Bar-ends weigh next to nothing, cost very little and could seriously save
your life, or someone else’s. As a man who has had a peg punch a chunk out
of his hand trust me on this. An unplugged tube is more than capable of causing
you serious injury, and a bar-end, even those crappy plastic ones that come
free with nearly all grips, could be the difference between getting back up
off the floor to try again or rushing to the hospital to have your spleen
removed and a lifetime of medication to make up for its absence….
I have had a few e.mails on the subject of grip wrestling since the article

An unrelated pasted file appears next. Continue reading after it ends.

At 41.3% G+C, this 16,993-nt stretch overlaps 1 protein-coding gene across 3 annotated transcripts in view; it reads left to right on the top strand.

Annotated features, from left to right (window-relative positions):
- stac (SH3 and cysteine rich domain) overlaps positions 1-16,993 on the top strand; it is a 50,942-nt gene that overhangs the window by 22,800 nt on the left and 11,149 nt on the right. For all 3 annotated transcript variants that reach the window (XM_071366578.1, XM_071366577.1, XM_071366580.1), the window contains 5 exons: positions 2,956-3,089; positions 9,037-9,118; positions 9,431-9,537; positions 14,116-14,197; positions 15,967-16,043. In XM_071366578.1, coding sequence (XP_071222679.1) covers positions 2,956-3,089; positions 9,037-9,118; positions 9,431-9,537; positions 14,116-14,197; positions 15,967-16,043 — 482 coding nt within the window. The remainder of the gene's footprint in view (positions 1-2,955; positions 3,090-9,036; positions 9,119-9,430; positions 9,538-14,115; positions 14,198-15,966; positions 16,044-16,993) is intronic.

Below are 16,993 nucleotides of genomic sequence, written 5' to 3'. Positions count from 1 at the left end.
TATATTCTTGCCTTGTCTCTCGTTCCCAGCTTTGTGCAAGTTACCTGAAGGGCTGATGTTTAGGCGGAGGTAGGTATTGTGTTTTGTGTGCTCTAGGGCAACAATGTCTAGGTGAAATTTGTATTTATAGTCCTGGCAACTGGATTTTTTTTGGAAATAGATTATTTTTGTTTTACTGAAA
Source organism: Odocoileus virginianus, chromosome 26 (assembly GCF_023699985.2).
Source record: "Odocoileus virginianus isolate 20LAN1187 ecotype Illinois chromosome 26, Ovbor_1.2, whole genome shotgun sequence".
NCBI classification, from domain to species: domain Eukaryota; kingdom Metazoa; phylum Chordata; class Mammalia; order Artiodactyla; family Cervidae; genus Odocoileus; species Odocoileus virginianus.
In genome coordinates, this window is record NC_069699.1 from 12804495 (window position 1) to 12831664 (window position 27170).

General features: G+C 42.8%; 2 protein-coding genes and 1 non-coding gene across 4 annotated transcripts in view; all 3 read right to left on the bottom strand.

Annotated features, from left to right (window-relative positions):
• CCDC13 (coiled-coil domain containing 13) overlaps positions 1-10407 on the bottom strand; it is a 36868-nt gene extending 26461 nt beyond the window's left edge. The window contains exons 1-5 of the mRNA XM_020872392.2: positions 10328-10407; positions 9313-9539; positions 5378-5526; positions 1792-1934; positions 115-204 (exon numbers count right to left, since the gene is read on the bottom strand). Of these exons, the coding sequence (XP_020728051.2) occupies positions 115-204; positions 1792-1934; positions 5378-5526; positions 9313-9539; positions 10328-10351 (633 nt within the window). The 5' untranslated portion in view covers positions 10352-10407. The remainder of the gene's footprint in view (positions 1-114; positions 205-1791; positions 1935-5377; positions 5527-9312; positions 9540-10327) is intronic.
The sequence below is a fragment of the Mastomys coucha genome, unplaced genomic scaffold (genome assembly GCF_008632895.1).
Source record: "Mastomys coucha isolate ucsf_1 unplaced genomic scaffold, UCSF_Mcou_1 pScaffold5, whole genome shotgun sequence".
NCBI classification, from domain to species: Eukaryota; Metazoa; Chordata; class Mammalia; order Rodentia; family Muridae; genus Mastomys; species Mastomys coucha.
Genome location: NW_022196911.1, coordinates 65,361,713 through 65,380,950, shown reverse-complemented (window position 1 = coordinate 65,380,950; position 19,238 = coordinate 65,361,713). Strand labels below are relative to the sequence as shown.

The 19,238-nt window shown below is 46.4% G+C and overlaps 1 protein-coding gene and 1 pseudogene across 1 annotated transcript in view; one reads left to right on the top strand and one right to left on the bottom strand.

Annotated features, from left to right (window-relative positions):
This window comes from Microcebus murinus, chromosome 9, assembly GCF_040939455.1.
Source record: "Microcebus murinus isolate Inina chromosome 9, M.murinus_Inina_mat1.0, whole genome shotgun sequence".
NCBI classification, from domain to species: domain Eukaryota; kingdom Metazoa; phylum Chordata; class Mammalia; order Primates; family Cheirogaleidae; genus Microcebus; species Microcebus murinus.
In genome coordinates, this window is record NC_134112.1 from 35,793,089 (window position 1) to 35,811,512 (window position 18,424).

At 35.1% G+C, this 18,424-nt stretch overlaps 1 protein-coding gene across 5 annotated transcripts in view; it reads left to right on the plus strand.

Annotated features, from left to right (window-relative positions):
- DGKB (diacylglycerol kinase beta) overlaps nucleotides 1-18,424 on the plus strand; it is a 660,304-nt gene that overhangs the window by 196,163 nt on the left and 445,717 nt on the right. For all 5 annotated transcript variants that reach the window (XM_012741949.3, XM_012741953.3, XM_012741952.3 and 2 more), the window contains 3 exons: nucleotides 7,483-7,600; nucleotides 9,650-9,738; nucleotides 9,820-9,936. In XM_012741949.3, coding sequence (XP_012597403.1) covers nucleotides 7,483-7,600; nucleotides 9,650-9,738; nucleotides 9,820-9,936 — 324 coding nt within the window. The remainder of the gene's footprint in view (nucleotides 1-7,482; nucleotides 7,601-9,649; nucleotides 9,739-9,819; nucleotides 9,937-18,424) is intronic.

came out... This one struck me as being a particulalrly good idea:-
I got fed up with "Grip Wrestling" so came up with my own way of getting
grips on and thought it might help out other folks if you wish to publish
As the coefficient of friction between rubber and metal is high and the coefficient
of friction between metal and metal or plastic and metal is reasonably low,
you can slide 2-4 brake cables, zip ties etc through your grip before sliding
your grips easily onto the bars and then simply pulling out said brake cables,
zip ties. as long as both your grips and bars are pretty clean before hand
they stick like a treat.
Hope this can be shared
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then you can mail me direct by clicking HERE